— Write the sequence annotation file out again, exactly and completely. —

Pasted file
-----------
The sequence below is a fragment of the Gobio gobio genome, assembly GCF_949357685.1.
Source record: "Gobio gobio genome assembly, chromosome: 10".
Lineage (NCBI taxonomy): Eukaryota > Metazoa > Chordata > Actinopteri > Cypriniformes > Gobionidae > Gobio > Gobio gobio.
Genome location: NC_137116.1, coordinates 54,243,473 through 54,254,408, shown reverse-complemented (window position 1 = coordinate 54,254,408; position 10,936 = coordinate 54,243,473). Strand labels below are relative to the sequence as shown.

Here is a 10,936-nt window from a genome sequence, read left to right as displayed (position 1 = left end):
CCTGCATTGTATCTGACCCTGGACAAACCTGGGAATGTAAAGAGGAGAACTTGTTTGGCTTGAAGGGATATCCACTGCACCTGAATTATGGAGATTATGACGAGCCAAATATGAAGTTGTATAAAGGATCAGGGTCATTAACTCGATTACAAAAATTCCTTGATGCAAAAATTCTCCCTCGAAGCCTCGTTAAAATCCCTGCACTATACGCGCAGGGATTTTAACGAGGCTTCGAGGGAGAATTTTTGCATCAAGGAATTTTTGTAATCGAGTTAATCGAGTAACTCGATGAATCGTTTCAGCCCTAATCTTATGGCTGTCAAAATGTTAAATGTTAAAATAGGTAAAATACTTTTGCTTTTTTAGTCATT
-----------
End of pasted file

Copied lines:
The sequence below is a fragment of the Gobio gobio genome, assembly GCF_949357685.1.
Source record: "Gobio gobio genome assembly, chromosome: 10".
Lineage (NCBI taxonomy): Eukaryota > Metazoa > Chordata > Actinopteri > Cypriniformes > Gobionidae > Gobio > Gobio gobio.
Genome location: NC_137116.1, coordinates 54,243,473 through 54,254,408, shown reverse-complemented (window position 1 = coordinate 54,254,408; position 10,936 = coordinate 54,243,473). Strand labels below are relative to the sequence as shown.

Here is a 10,936-nt window from a genome sequence, read left to right as displayed (position 1 = left end):
CCTGCATTGTATCTGACCCTGGACAAACCTGGGAATGTAAAGAGGAGAACTTGTTTGGCTTGAAGGGATATCCACTGCACCTGAATTATGGAGATTATGACGAGCCAAATATGAAGTTGTATAAAGGATCAGGGTCATTAACTCGATTACAAAAATTCCTTGATGCAAAAATTCTCCCTCGAAGCCTCGTTAAAATCCCTGCACTATACGCGCAGGGATTTTAACGAGGCTTCGAGGGAGAATTTTTGCATCAAGGAATTTTTGTAATCGAGTTAATCGAGTAACTCGATGAATCGTTTCAGCCCTAATCTTATGGCTGTCAAAATGTTAAATGTTAAAATAGGTAAAATACTTTTGCTTTTTTAGTCATT